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As a part of my inorganic chem. course (it's a required course at my college), we have a module called Introduction to Bioinorganic Chemistry. There, the prof. showed examples of enzymes like Cytochrome P450 and the drug erythromycin, and circled the active portions.

From what I can see, the active portions are a tiny portion of the actual drug/enzyme, so my question is: why do enzymes (and drugs, for that matter) have huge structures surrounding them?

I tried Googling my question but couldn't find anything relevant to what I was looking for. I suspect that I wasn't using the correct terminology, so the search engine had no idea what I wanted to know.

Simple explanations are preferred, preferably from the high-school level biochemistry side. I've never taken a biology course in school or college. I am a math major and this inorganic chemistry course is a required one. However, I still want to know why the amino acid chains are required, as they don't seem to be doing anything (that's what the active site is for.)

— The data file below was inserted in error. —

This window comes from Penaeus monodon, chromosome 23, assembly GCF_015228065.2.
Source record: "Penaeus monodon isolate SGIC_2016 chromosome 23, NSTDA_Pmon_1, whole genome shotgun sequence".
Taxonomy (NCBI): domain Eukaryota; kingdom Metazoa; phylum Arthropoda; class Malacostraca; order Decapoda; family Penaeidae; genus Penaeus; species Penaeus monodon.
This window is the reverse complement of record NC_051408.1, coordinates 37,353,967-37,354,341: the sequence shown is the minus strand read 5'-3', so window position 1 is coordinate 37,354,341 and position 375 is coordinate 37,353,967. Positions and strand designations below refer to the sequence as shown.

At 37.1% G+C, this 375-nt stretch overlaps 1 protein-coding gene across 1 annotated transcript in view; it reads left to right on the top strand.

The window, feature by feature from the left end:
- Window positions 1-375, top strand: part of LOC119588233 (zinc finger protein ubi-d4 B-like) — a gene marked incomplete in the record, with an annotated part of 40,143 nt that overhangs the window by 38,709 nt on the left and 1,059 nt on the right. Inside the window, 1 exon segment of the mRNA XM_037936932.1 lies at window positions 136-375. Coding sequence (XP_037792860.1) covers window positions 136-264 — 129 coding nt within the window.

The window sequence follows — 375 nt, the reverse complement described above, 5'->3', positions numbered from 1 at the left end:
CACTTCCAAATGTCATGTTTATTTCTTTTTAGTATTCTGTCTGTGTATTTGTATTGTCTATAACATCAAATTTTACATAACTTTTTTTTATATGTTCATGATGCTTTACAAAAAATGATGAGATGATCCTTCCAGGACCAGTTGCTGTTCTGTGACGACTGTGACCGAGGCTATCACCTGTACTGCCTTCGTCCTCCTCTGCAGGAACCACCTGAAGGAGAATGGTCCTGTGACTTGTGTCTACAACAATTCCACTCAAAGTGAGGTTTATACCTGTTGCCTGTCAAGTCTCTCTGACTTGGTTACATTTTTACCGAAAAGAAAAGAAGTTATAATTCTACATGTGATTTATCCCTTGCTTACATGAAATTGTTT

Picture for reference: Slide from pre-recorded lecture showing the structures of cytochrome P450 and erythromycin and their active sites.

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